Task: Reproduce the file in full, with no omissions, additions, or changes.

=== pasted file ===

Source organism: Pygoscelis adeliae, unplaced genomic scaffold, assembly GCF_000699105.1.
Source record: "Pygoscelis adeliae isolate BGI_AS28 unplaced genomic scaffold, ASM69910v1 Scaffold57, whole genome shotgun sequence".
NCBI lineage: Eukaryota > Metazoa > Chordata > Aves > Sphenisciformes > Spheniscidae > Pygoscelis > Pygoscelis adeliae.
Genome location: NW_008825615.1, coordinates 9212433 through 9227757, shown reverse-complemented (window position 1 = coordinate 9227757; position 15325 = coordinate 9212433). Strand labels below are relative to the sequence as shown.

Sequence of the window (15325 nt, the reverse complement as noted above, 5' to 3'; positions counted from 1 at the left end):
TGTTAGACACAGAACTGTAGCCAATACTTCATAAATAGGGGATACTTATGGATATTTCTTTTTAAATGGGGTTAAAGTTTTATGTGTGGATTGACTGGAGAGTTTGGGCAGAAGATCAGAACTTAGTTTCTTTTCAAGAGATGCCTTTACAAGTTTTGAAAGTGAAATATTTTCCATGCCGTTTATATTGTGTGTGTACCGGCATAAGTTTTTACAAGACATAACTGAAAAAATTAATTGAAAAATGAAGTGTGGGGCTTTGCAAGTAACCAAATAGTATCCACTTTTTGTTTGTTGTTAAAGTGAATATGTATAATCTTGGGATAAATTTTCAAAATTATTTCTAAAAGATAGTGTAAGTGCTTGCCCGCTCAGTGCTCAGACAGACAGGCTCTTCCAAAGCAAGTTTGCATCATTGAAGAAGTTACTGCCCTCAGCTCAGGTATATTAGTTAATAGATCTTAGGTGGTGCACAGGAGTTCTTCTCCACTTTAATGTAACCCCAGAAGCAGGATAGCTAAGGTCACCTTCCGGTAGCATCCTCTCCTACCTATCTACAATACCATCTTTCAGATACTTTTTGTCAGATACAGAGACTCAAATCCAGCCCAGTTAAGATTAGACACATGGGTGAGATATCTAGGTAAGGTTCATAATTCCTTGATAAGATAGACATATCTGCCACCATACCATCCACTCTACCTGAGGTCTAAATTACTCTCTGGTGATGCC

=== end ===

Source organism: Pygoscelis adeliae, unplaced genomic scaffold, assembly GCF_000699105.1.
Source record: "Pygoscelis adeliae isolate BGI_AS28 unplaced genomic scaffold, ASM69910v1 Scaffold57, whole genome shotgun sequence".
NCBI lineage: Eukaryota > Metazoa > Chordata > Aves > Sphenisciformes > Spheniscidae > Pygoscelis > Pygoscelis adeliae.
Genome location: NW_008825615.1, coordinates 9212433 through 9227757, shown reverse-complemented (window position 1 = coordinate 9227757; position 15325 = coordinate 9212433). Strand labels below are relative to the sequence as shown.

Sequence of the window (15325 nt, the reverse complement as noted above, 5' to 3'; positions counted from 1 at the left end):
TGTTAGACACAGAACTGTAGCCAATACTTCATAAATAGGGGATACTTATGGATATTTCTTTTTAAATGGGGTTAAAGTTTTATGTGTGGATTGACTGGAGAGTTTGGGCAGAAGATCAGAACTTAGTTTCTTTTCAAGAGATGCCTTTACAAGTTTTGAAAGTGAAATATTTTCCATGCCGTTTATATTGTGTGTGTACCGGCATAAGTTTTTACAAGACATAACTGAAAAAATTAATTGAAAAATGAAGTGTGGGGCTTTGCAAGTAACCAAATAGTATCCACTTTTTGTTTGTTGTTAAAGTGAATATGTATAATCTTGGGATAAATTTTCAAAATTATTTCTAAAAGATAGTGTAAGTGCTTGCCCGCTCAGTGCTCAGACAGACAGGCTCTTCCAAAGCAAGTTTGCATCATTGAAGAAGTTACTGCCCTCAGCTCAGGTATATTAGTTAATAGATCTTAGGTGGTGCACAGGAGTTCTTCTCCACTTTAATGTAACCCCAGAAGCAGGATAGCTAAGGTCACCTTCCGGTAGCATCCTCTCCTACCTATCTACAATACCATCTTTCAGATACTTTTTGTCAGATACAGAGACTCAAATCCAGCCCAGTTAAGATTAGACACATGGGTGAGATATCTAGGTAAGGTTCATAATTCCTTGATAAGATAGACATATCTGCCACCATACCATCCACTCTACCTGAGGTCTAAATTACTCTCTGGTGATGCC